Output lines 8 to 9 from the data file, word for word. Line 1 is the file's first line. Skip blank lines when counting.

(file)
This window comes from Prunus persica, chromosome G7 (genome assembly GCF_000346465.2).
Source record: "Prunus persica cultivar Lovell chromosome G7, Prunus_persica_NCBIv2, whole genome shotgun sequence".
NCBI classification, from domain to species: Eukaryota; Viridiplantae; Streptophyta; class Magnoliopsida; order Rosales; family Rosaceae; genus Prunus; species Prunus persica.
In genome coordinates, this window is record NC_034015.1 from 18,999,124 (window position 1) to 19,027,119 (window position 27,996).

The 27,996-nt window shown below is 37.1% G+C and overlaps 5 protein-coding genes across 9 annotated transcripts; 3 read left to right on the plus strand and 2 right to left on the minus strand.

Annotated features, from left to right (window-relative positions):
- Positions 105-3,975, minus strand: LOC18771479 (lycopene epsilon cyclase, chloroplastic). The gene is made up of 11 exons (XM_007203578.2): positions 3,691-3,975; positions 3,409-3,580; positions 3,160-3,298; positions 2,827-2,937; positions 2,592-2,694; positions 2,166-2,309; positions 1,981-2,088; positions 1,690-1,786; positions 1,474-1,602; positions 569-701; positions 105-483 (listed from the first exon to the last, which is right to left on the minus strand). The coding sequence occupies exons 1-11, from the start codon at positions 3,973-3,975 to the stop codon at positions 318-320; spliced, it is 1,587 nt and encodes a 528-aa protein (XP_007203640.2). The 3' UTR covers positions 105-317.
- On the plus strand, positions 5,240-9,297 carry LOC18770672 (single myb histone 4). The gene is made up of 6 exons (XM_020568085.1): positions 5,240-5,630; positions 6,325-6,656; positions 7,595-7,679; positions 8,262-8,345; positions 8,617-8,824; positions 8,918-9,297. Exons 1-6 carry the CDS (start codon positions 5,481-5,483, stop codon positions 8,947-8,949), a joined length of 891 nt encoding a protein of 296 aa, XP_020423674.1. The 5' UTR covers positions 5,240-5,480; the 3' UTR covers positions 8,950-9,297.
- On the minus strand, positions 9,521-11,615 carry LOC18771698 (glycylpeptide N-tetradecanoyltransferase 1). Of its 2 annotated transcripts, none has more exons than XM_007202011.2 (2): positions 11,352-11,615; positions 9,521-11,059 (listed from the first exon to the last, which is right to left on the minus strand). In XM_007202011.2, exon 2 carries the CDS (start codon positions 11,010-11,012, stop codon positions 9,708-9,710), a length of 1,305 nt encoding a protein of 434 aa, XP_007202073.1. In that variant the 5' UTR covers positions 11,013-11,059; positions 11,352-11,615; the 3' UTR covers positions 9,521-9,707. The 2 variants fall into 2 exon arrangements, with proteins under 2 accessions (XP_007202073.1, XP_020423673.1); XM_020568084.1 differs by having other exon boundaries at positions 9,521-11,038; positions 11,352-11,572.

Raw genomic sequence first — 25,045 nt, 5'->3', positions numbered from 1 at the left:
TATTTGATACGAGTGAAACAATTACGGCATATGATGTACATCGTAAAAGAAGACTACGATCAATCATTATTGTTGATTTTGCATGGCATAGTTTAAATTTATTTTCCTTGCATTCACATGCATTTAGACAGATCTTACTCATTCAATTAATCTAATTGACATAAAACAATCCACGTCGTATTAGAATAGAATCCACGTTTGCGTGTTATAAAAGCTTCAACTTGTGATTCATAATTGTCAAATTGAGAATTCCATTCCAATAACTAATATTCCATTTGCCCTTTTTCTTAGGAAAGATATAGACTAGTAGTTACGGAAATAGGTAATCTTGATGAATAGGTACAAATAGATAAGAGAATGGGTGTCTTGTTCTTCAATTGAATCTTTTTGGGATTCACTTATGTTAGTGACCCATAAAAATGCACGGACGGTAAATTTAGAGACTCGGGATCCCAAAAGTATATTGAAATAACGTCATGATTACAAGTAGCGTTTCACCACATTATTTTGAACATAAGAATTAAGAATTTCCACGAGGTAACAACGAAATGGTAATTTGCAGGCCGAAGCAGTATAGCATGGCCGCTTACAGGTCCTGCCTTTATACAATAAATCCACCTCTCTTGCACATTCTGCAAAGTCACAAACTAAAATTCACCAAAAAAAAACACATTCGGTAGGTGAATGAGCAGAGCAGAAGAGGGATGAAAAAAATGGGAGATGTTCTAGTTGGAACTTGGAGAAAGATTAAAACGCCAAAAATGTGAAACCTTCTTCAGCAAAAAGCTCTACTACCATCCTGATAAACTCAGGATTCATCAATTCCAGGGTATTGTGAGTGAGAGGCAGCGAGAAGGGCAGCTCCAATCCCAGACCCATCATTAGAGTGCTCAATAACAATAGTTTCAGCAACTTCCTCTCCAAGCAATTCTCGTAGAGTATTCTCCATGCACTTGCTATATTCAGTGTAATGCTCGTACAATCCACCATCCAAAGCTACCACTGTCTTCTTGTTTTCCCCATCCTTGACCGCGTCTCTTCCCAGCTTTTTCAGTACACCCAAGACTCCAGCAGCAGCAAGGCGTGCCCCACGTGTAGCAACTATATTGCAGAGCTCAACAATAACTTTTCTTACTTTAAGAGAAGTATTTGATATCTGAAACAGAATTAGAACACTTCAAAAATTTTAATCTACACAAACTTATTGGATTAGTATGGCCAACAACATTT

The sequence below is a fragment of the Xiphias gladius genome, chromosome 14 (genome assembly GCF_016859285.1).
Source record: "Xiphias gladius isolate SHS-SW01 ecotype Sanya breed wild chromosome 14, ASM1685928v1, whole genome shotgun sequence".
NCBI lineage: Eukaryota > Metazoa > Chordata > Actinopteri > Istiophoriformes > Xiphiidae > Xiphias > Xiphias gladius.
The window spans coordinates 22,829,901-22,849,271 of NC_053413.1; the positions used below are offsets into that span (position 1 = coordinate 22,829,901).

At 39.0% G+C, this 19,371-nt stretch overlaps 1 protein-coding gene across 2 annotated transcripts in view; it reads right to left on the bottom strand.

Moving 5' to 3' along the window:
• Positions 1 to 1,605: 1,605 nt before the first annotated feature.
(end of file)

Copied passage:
- On the plus strand, positions 5,240-9,297 carry LOC18770672 (single myb histone 4). The gene is made up of 6 exons (XM_020568085.1): positions 5,240-5,630; positions 6,325-6,656; positions 7,595-7,679; positions 8,262-8,345; positions 8,617-8,824; positions 8,918-9,297. Exons 1-6 carry the CDS (start codon positions 5,481-5,483, stop codon positions 8,947-8,949), a joined length of 891 nt encoding a protein of 296 aa, XP_020423674.1. The 5' UTR covers positions 5,240-5,480; the 3' UTR covers positions 8,950-9,297.
- On the minus strand, positions 9,521-11,615 carry LOC18771698 (glycylpeptide N-tetradecanoyltransferase 1). Of its 2 annotated transcripts, none has more exons than XM_007202011.2 (2): positions 11,352-11,615; positions 9,521-11,059 (listed from the first exon to the last, which is right to left on the minus strand). In XM_007202011.2, exon 2 carries the CDS (start codon positions 11,010-11,012, stop codon positions 9,708-9,710), a length of 1,305 nt encoding a protein of 434 aa, XP_007202073.1. In that variant the 5' UTR covers positions 11,013-11,059; positions 11,352-11,615; the 3' UTR covers positions 9,521-9,707. The 2 variants fall into 2 exon arrangements, with proteins under 2 accessions (XP_007202073.1, XP_020423673.1); XM_020568084.1 differs by having other exon boundaries at positions 9,521-11,038; positions 11,352-11,572.